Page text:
As an undergraduate from a small East Texas town, Lecturer Sylvia Epps never considered earning a master’s degree, let alone embarking upon advanced doctoral work that would lead to teaching at the Harvard Graduate School of Education. Yet, today, not only is she doing postdoctoral work that examines how afterschool activities affect the well-being of low-income children, but she is also teaching two graduate courses at HGSE, one focusing on the effects of poverty from birth to adolescence, and the other on adolescent development.
For her postdoctoral work, Epps has studied approximately 750 children, aged 6–18, whose parents participated in the New Hope Project, an antipoverty experiment in Milwaukee that tested the effects of work supports for low-income families. Additionally, Epps has begun to examine the health disparities of low-income children as part of a National Institute of Health (NIH) two-year grant, which will repay 50 percent of her student loans.
“The work I’ve done thus far as a part of New Hope project has focused on examining mediators of the impact of poverty on child well-being, but the NIH study will extend this work to take a closer look at risky behaviors that are associated with health disparities,” she says.
Epps, along with other investigators of the New Hope Project, has conducted longitudinal studies using New Hope data to examine children’s participation patterns over a period spanning eight years. The overall influence of New Hope on children’s environments outside the family was strong and positive. Children in New Hope families were more likely to participate in structured out-of-school activities as they got older. Other findings indicate that activity participation was related to children’s psychosocial adjustment, social behavior, and satisfaction with their friendships. Previous research has indicated that children who are less engaged in out-of-school activities have lower academic achievement, exhibit more problem behaviors, and struggle with socioemotional problems, than those who are involved in activities. In addition, Epps says that activities can teach children teamwork, organization, responsibility, behavior control, and time management skills.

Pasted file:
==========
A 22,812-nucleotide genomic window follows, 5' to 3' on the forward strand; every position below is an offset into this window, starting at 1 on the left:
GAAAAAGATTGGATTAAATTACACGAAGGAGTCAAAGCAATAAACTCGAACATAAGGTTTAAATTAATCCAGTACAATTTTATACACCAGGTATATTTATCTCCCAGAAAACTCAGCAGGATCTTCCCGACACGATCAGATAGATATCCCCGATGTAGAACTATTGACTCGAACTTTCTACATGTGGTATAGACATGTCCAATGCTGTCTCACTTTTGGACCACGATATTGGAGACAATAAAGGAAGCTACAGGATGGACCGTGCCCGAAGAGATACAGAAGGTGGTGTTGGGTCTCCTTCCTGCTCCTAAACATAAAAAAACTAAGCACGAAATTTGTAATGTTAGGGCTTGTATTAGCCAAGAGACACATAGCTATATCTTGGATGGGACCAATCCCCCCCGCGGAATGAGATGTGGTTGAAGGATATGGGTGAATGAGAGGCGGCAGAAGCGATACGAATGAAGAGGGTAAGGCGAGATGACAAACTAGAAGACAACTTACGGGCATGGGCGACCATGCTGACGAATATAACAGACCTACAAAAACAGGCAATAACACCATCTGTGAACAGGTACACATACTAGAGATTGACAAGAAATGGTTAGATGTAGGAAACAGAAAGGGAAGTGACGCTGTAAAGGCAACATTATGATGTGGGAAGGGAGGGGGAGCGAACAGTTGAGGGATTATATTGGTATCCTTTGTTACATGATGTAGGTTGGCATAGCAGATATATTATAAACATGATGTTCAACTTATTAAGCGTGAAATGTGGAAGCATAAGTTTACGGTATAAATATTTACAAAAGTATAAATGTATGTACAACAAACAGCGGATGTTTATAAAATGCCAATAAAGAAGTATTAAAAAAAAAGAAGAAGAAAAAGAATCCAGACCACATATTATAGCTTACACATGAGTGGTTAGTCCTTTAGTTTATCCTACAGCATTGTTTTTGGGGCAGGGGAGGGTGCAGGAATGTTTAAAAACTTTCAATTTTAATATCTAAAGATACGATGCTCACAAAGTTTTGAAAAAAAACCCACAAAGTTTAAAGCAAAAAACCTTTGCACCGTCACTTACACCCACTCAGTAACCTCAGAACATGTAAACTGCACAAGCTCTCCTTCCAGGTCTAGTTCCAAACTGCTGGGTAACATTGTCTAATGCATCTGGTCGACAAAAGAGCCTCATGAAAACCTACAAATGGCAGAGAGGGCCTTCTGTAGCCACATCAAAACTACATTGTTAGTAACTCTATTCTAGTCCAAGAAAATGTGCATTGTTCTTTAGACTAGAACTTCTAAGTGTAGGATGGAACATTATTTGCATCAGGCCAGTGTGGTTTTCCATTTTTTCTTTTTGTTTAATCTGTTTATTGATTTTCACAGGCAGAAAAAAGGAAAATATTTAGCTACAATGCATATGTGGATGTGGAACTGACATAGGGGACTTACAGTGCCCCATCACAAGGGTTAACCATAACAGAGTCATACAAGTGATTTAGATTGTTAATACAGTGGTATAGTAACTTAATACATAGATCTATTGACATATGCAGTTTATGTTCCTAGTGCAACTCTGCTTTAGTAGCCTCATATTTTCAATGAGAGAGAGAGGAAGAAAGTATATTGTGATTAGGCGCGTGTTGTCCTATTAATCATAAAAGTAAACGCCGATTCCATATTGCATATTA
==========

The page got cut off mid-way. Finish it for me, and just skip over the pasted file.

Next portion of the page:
Epps knows firsthand how participating in activities can impact a child’s life. She spent a short time in poverty during her transition from childhood to adolescence, during which she became very involved in afterschool activities. “I tried to participate in everything,” she says, listing a range of activities including drill team, theater, and student council. By the time she got to college, Epps related to the stories she read about as she studied human development.
Epps, who credits some of her own success to sticking with afterschool activities, says that a student’s intrinsic motivation and social behavior, as well as their parents’ parenting behaviors are important indicators of whether a child chooses to get involved. From her work, she finds that family routines are perhaps most important. “Life for many low-income families is unpredictable and changes day-to-day because of unconventional work schedules,” she says. “If children don’t have a predictable afterschool schedule, they may have to forfeit activities altogether. Family routine is one way to support participation because it helps children make decisions about how to fit activities into their family regimen.”
While Epps believes that most parents understand the value of structured activities, there are many barriers low-income parents face that prevent their children from becoming involved. For instance, low-income parents often cannot afford the fees and expenses for uniforms, and their work schedules may make it difficult or impossible to transport their children to and from activities. Nevertheless, Epps suggests that communities can inform parents about the importance of routines through newsletters and community support initiatives to get and keep children active. Beyond having a regular routine, Epps says it is equally important to remember that children are often surrounded by positive peers within these structured settings. “We know structured activity settings are positive, but how can we increase low-income children’s participation rates and keep them engaged?” she asks.
Ultimately, Epps wants to discover strategies to buffer the effects of living in a low-income environment by getting and keeping children involved in structured settings. “I want to map barriers and then design an intervention to increase participation rates with those barriers in mind,” she says. “My greatest hope for my research is to identify and breakdown barriers to settings and environments that can improve the life chances of children living in poverty.”